COPPA, Parents, and Internet Privacy2 min read

With the rash of data breaches and online hacking scandals, it’s vital that everyone take responsibility for their online identity. Now, compound that for parents of children who want to visit kid-friendly Internet sites and the risk of identity theft grows. Here are a few items and steps parents should understand before opening up the Internet to their children.


The Children’s Online Privacy Protection Act (COPPA) passed by Congress in 1998 and effective as of 2000, directed the Federal Trade Commission (FTC) to enact regulations on websites that are directed toward audiences under the age of 13. A few of the requirements for these websites include: posting privacy policies, explaining how they collect and use personal information, and providing parents with access to review, correct, and delete information about their child.

COPPA’s definition of “personal information” was expanded in recent years to “include persistent identifiers such as cookies that track a child’s activity online, as well as geolocation information, photos, videos, and audio recordings.” For businesses this means new guidelines with which to comply, and for parents it means understanding these guidelines. The FTC released the guide entitled, “Protecting Your Child’s Privacy Online,” which will help parents understand the rules and provide talking points for conversation with their children.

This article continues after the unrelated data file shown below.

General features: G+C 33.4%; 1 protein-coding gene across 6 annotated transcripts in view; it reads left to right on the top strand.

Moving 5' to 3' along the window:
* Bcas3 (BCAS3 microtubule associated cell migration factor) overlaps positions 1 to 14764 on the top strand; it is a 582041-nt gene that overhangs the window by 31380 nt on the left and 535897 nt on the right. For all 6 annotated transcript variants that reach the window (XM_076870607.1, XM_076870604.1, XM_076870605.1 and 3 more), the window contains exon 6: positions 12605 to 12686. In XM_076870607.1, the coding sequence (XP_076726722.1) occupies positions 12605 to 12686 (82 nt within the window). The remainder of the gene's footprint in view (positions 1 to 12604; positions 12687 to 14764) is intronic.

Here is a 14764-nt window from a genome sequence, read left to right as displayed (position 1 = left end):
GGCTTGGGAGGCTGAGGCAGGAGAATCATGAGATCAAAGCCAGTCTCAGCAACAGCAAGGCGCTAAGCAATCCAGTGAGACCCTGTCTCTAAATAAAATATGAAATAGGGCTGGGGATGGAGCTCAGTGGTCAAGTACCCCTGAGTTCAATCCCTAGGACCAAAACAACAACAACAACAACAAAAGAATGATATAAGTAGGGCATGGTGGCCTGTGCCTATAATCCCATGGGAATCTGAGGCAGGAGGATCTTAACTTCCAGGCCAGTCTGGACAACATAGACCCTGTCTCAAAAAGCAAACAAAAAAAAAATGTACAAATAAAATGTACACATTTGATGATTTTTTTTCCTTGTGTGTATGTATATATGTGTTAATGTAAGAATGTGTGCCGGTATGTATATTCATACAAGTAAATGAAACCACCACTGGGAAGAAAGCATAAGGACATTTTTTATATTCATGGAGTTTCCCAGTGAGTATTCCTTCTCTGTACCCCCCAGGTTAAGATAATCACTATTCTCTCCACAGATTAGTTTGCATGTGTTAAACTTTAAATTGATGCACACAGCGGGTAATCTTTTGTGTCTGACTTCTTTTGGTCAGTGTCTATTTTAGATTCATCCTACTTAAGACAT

Steps Parents Can Take

1. Learn more about COPPA

2. Comply by the rules.

Sites like Facebook dodge COPPA’s regulations by requiring all users to be over age 13. However, one report estimates that about one third of Facebook’s users are underage, and that many of their parents are aware of it. If you’re the parent of a child under age 13, even if you think your child is mature enough to handle the site, you need to enforce Facebook’s age requirement, both to keep your kids safe and to model your own obedience to the law. (If you’re a Christian, you may want to use Romans 13:1 to explain why it’s important to obey the government)

3. Read how companies intend to use your child’s information

4. Decide how much consent you want to give. Understand the information companies collect versus the information they share with others.

5. Talk to your kids and set family rules for online computer use. Guidelines and talking points are available at

Read more about protecting your child’s privacy at the following sites:

[Tweet “Protecting Children’s Privacy Online – Get to Know COPPA”]

Additional Resources:

Subscribe to Blog Button